Inspired by all of the gorgeous aubergine, make a simple gluten free roasted eggplant pasta tonight.
I feel like eggplant is an underrated vegetable. Here in London, they’re called aubergines, which gives them such a more elegant air about them. Aubergines show up in tons of fall and winter dishes here — from a silky roasted aubergine, tomato and creme fraiche salad that I had at a gastropub in south London to charred disks of aubergine on a really satisfying crusty panini with arugula (called “rocket” here) and slices of marbled speck. I liked eggplant before we moved to London, but since we’ve been here I’ve fallen fully in love with aubergine.
There are many types of aubergine over here, but my favorite is what they call the Italian aubergine. It’s a plump cousin of the eggplants you see in the U.S. The flavor is pretty much the same, except that, like a good woman, an Italian eggplant has more curves to love. Instead of having to roast four or five eggplants to have enough yield to make a pasta to serve four, with Italian eggplants I got away with just using two.
Most gluten free pastas (or even whole wheat ones) turn gummy when they’re cooked, leaving you wishing for the real deal. Garofalo’s gluten free pastas stay al dente and absorb salt nicely.
The best part about this pasta is that you can roast the eggplants ahead of time, then throw together the dish on a weeknight at a moment’s notice. The heartiness of the eggplant makes this dish rich and filling without being heavy. I served mine with a dollop of creme fraiche on top, and the kids promptly took notice when I served it and mixed the creme fraiche into the pasta to form a creamy sauce.Print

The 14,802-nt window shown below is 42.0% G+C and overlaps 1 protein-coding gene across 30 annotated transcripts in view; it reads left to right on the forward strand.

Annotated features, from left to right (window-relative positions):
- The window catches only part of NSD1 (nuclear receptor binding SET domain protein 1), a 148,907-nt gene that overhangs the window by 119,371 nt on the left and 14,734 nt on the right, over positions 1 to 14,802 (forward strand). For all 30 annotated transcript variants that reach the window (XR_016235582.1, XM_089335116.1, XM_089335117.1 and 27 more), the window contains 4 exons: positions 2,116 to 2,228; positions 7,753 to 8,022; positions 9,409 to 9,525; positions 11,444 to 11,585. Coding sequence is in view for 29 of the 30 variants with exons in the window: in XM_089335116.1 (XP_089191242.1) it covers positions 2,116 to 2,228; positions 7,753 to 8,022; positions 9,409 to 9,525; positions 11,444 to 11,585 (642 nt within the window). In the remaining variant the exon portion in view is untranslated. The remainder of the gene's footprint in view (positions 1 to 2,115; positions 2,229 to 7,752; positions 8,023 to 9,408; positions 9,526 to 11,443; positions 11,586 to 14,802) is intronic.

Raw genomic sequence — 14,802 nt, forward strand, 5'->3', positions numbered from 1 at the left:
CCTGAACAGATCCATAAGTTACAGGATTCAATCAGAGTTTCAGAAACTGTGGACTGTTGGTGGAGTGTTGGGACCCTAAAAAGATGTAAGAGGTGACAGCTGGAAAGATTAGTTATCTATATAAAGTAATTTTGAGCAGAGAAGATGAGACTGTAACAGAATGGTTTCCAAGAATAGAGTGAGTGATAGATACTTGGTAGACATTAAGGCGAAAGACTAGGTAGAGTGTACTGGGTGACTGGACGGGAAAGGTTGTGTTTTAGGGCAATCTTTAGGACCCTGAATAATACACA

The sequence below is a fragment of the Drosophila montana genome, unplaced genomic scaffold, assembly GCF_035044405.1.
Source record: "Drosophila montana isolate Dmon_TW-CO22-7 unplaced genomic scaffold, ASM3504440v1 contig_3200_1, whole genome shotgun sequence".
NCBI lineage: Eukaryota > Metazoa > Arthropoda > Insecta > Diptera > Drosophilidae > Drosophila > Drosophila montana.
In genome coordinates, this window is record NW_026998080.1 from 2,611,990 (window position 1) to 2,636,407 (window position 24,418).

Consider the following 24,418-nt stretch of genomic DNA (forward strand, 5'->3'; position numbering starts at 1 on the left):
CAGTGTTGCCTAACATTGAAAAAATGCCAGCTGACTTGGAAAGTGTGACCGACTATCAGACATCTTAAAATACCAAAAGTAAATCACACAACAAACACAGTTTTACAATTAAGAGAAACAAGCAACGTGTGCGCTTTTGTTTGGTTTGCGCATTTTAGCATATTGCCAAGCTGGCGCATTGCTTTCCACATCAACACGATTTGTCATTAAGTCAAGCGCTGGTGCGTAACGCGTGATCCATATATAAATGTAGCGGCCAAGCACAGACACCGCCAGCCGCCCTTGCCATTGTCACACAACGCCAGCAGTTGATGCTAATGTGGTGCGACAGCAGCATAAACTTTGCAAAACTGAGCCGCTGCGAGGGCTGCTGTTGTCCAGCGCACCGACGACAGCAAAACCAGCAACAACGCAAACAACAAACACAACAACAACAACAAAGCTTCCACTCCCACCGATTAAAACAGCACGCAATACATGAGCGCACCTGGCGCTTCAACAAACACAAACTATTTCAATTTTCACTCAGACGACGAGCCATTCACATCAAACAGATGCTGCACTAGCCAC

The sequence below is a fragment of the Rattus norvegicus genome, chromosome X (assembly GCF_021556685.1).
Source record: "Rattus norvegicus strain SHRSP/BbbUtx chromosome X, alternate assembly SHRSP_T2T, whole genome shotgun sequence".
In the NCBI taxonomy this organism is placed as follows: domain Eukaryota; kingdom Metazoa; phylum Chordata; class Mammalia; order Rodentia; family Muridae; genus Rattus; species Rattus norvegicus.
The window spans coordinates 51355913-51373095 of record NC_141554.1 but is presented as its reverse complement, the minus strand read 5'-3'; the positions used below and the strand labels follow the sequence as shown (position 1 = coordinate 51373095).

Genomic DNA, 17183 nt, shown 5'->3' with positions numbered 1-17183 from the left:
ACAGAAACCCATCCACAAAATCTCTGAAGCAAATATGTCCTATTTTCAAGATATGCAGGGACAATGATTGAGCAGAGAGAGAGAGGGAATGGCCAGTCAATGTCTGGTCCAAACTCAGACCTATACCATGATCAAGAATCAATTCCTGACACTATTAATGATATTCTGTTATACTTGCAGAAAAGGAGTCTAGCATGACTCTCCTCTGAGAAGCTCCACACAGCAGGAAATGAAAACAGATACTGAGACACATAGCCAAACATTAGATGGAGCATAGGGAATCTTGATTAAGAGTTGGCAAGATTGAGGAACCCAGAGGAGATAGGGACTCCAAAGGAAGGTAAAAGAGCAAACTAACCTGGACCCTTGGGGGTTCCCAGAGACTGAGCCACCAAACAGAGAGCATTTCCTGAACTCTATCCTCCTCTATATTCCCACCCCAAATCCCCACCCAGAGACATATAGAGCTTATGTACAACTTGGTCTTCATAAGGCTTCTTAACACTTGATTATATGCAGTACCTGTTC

- Author: Ann Kaufman
- Yield: 0 Serves 4 1x
- Category: Main
- 1 small onion
- 2 cloves of garlic
- ½ bunch fresh basil
- 2 eggplants (or 4 smaller baby eggplants)
- 4–6 tablespoons olive oil
- 1 14.5 ounce 400g can of tomatoes
- 1 pound of gluten free penne pasta (I recommend Garafalo)
- creme fraiche (for serving.)
- Preheat the oven to 400 degrees Fahrenheit (200 degrees Celsius/180 degrees fan). Wash and chop the eggplants into ½-inch cubes. Line a large baking sheet with tinfoil.
- Put the chopped eggplant in a large mixing bowl and drizzle over olive oil to coat the eggplant (the eggplant will absorb a good amount of oil, but that’s okay — just make sure you’ve covered it as well as possible). Season with salt and pepper and spread the eggplant in a single layer on to the lined baking sheet.
- Slide the baking sheet into the oven and roast the eggplant for 10 minutes, then remove the baking sheet from the oven and turn the eggplant cubes over with a wooden spoon. Return the eggplant back to the oven and roast for another 5-10 minutes until the eggplant is very soft.
- At this point you can either let the eggplant cool completely and then store it for a later time, or proceed to the next step.
- Finely dice the onion and mince the garlic. Cut the basil into fine strips and set aside.
- Heat 3 tablespoons of oil in a saute pan over medium-low heat. Add the onion and cover, stirring occasionally, until the onion is soft and translucent. Add the garlic and saute for another minute or so.
- Heat a second large pot of salted water to boil. Add the pasta and cook according to the package instructions.
- Add the tomatoes to the onion and garlic mixture in the saute pan, season well and bring to a steady simmer. Cook for about 20 minutes until the tomatoes are broken down and saucy.
- Add the eggplant, stir well and let simmer for another 1-2 minutes before removing from heat.
- Before removing the pasta from the stove to drain, use a ladle to scoop out a cup or so of the pasta cooking water and reserve in a heatproof bowl. Drain the pasta and immediately toss with the eggplant and tomato sauce. If the sauce feels too chunky or thick, add a little of the pasta cooking water to thin the sauce a bit.
- Divide the pasta between plates and serve with the basil ribbons and a spoonful of creme fraiche.
Ann Kaufman is an emotional food enthusiast who writes about food at Grits & Chopsticks. When she's not writing about food, she's caring for her two young children, lawyering and thinking about her next meal.